11. Rachel

    I started out with a bullet point style, which has turned into a standard short format. Sometimes I use gifs and quotes, and sometimes not. It depends on the book I’m reviewing and the tone of my review to be honest. I’d like to shake it up a little and try some new styles in 2016. I’ve thought about doing mini-reviews and never do – I like having individual reviews on my blog and don’t want to bunch them together. I do bold key phrases and terms in my reviews, it’s something I’ve been doing for a while. The idea being if someone would like to skim read, I’ve made it super easy for them, as the bold phrases should summarise my main thoughts. R xx

    • Laura

      I love your idea of having bold key phrases! It does make it so much easier to get a flavour of the review as you scan down, and I guess it breaks up the text a lot. Mine tend to have huge block paragraphs, which I imagine can be kind of off-putting!
      I like reading mini reviews but can never imagine doing them myself either. I always have way too much to say, and like you I don’t want my reviews bunched up together. They each deserve their own review in my opinion! 🙂

  12. Lola

    I write long review myself as well, although I like seeing all the other styles on other blogs, they just don’t work for me when I am writing a review. I often have so much to say I can’t stick to a short review. I usually discuss story, characters, romance and world building in my reviews and then summarize it for those who don’t want to read my whole review (which I cna totally understand as some are wya too long).

    The mini reviews and bullet point reviews can be pretty neat and I am seeing themmroe often recently. I don’t mind the gif’s reviews and they can be fun, but indeed I can’t imagine how long it must take to find the exact right gif for your review. Great post!

    • Laura

      I’m totally like that too: although I like reading the short and snappy reviews I always have way too much to say and can’t stick to a short format! I really don’t know how other bloggers manage to reign themselves in to writing short reviews.
      I am definitely seeing more different types of review around the blogosphere lately though, and I do quite like the whole bullet point thing, although there’s no way I could manage to write a review like that myself. All my bullet points would basically be paragraphs! 🙂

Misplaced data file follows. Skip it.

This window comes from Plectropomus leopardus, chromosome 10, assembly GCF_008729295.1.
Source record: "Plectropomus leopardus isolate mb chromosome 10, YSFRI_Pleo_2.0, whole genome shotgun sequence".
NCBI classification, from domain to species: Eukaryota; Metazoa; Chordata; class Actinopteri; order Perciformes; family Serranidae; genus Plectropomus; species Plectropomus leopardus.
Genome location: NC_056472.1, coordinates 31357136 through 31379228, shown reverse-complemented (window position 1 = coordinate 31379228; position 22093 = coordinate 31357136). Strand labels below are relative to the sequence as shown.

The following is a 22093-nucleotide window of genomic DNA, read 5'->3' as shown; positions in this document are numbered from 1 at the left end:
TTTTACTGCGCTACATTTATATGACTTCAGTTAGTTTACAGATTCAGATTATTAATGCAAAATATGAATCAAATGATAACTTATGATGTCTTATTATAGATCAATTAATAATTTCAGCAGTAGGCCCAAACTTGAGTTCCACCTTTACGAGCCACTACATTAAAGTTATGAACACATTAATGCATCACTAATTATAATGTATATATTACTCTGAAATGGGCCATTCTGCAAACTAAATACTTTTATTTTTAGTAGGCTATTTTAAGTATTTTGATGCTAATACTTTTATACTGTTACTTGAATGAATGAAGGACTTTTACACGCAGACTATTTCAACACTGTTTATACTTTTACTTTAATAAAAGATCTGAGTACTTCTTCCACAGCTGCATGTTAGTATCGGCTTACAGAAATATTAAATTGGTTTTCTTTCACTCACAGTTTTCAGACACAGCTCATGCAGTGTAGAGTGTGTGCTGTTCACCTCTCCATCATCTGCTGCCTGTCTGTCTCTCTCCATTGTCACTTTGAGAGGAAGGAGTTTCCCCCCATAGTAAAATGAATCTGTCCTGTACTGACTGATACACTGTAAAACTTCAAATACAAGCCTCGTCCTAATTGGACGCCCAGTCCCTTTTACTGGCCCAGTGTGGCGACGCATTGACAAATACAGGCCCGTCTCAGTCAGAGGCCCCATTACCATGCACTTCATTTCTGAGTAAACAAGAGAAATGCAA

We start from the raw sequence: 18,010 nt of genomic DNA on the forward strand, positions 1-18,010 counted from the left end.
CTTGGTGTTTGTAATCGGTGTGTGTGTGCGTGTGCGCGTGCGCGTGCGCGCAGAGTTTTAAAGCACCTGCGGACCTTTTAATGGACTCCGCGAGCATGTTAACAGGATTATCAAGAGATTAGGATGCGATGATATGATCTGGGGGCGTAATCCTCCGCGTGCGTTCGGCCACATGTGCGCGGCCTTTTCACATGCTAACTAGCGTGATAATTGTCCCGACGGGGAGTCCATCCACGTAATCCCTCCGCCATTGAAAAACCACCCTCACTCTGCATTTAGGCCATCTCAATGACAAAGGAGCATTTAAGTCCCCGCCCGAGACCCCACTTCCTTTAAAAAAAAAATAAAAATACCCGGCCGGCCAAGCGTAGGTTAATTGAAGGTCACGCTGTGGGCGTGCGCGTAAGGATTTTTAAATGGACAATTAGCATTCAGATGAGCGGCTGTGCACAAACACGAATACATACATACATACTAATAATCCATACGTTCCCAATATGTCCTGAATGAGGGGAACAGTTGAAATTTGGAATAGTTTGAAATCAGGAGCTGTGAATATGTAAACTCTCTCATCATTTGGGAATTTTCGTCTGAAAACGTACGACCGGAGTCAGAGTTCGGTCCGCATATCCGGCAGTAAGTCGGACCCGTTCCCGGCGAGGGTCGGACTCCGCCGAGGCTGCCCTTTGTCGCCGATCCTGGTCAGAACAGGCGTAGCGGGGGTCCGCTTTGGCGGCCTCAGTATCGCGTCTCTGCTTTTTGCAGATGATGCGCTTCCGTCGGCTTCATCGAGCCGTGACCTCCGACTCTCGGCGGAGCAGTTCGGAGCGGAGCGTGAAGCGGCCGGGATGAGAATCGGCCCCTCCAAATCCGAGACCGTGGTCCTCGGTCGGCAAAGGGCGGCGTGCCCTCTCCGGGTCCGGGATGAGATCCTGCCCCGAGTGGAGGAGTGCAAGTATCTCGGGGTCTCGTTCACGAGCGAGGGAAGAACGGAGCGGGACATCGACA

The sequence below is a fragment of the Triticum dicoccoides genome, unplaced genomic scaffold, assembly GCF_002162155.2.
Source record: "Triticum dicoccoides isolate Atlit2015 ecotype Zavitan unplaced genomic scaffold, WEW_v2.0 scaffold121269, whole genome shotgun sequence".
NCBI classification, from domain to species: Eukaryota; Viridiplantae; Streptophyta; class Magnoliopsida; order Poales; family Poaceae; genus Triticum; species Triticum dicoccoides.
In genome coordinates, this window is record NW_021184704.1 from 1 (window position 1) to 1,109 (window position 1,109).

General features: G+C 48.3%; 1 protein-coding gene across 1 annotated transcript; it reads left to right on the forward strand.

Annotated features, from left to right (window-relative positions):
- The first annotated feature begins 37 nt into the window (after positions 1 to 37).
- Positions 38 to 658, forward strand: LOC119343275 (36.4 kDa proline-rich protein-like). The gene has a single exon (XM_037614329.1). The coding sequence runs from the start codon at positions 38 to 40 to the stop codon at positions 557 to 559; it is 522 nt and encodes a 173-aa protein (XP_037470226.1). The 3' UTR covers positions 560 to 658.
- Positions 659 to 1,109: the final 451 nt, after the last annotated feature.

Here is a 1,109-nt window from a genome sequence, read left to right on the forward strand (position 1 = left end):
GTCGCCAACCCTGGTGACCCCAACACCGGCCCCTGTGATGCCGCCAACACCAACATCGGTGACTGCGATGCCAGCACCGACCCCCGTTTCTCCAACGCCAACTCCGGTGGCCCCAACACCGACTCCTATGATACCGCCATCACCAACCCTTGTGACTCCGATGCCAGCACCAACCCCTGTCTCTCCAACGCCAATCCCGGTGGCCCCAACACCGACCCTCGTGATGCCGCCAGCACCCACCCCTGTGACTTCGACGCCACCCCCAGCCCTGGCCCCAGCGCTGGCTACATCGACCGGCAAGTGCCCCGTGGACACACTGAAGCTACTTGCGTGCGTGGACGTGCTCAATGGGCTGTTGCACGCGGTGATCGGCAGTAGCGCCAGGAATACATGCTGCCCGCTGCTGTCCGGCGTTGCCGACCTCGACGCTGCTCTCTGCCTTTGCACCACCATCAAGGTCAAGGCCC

13. Cait @ Paper Fury

    I’m a bit of a long-winded reviewer actually! hehe. I TRY TO BE CONCISE THOUGH, but omg, I did a 2,000-word review at the beginning of the year *facepalm* I really like bullet list reviews and do a lot of them. And I adore gif reviews because they’re so funny. And going from takes HOURS to find the right gifs. xD I just love the variety and creativity amongst bloggers!
    Thanks for stopping by @ Paper Fury!

    • Laura

      I love the variety too, as it means that whenever you find a new blog you have no idea what to expect with the reviews, and I kind of like the surprise! 🙂
      I love the GIF reviews, but I kind of thought the GIF-hunting was probably time-consuming and it takes me long enough to write a review as it is (what with all the rambling). Thanks for commenting!

  14. Joséphine @ Word Revel

    I generally border on the sprawling, in-depth review but it varies from 600 to 100 words. Depends on how much I have to say. Haha. I’m more thematically oriented and when it comes to character, setting, etc, I try to address these equally and objectively. Although, if I’m particularly upset by a book, I delve into spoiler-induced rants. Heh. Because that’s when I’m looking for a conversation to understand why others liked said book, especially if it’s a hyped one.

    • Laura

      I tend to go on more of a rant if I’m upset by a book too. I seem to have so much more to say when it’s negative for some reason! Especially if it’s a hyped book, because as you say, it’s hard to understand how so many other people can love it if you personally dislike it.

  15. Jackie

    I used to be a long, sprawling reviewer, but that has changed this year. I’d say they are still medium-length reviews, but I make use of bold headers and lists to break up long, flowing paragraphs. People read differently online usually. Or at least, that’s what I’ve heard.

    • Laura

      I have heard that too. I think these days people must just have a shorter attention span so huge chunks of text can be off-putting (something I really need to bear in mind in my own reviews!). The idea of bold headers sounds like a good one. I’d imagine that breaks it up nicely and highlights some of your key thoughts.

  16. Brmaycock

    I think I’m like a lot above, in between ‘short and snappy’ and more lengthy. I really enjoy reading quick bite posts, though only if they tell me a little more than the blurb, you find some people just rehash what’s been given to them already! Oh and I love when people can put a face to a character, I think that’s a great talent to have!

    • Laura

      I have definitely seen that too where people basically just give you the blurb, and I don’t see the point of that at all. I want to know what they think! 🙂

  17. Jillian

    The chatty review! Where whatever random thought I have ends up on the page. (My blog is more a journal than a review site.) 🙂

    • Laura

      I love chatty reviews! Mine always end up being annoyingly formal, so I really wish I could just do a review sometime where all my random thoughts about the book just come out.